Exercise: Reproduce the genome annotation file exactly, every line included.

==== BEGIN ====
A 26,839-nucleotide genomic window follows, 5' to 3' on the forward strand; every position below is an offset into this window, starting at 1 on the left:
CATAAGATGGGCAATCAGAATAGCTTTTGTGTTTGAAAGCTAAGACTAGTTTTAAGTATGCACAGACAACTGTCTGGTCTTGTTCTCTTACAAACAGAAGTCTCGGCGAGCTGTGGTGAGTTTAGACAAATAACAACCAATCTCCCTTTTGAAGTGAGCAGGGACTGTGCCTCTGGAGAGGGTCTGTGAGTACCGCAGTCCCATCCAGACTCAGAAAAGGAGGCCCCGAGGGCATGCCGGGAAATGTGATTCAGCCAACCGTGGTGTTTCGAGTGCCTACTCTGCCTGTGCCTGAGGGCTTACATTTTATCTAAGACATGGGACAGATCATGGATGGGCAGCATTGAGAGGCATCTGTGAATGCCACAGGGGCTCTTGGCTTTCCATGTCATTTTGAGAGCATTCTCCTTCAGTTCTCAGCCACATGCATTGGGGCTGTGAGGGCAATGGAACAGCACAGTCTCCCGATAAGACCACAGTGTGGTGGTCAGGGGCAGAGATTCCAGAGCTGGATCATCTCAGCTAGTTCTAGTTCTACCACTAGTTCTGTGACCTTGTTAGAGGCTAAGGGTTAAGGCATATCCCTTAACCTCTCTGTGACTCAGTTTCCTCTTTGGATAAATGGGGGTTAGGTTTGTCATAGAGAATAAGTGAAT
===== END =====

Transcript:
A 26,839-nucleotide genomic window follows, 5' to 3' on the forward strand; every position below is an offset into this window, starting at 1 on the left:
CATAAGATGGGCAATCAGAATAGCTTTTGTGTTTGAAAGCTAAGACTAGTTTTAAGTATGCACAGACAACTGTCTGGTCTTGTTCTCTTACAAACAGAAGTCTCGGCGAGCTGTGGTGAGTTTAGACAAATAACAACCAATCTCCCTTTTGAAGTGAGCAGGGACTGTGCCTCTGGAGAGGGTCTGTGAGTACCGCAGTCCCATCCAGACTCAGAAAAGGAGGCCCCGAGGGCATGCCGGGAAATGTGATTCAGCCAACCGTGGTGTTTCGAGTGCCTACTCTGCCTGTGCCTGAGGGCTTACATTTTATCTAAGACATGGGACAGATCATGGATGGGCAGCATTGAGAGGCATCTGTGAATGCCACAGGGGCTCTTGGCTTTCCATGTCATTTTGAGAGCATTCTCCTTCAGTTCTCAGCCACATGCATTGGGGCTGTGAGGGCAATGGAACAGCACAGTCTCCCGATAAGACCACAGTGTGGTGGTCAGGGGCAGAGATTCCAGAGCTGGATCATCTCAGCTAGTTCTAGTTCTACCACTAGTTCTGTGACCTTGTTAGAGGCTAAGGGTTAAGGCATATCCCTTAACCTCTCTGTGACTCAGTTTCCTCTTTGGATAAATGGGGGTTAGGTTTGTCATAGAGAATAAGTGAAT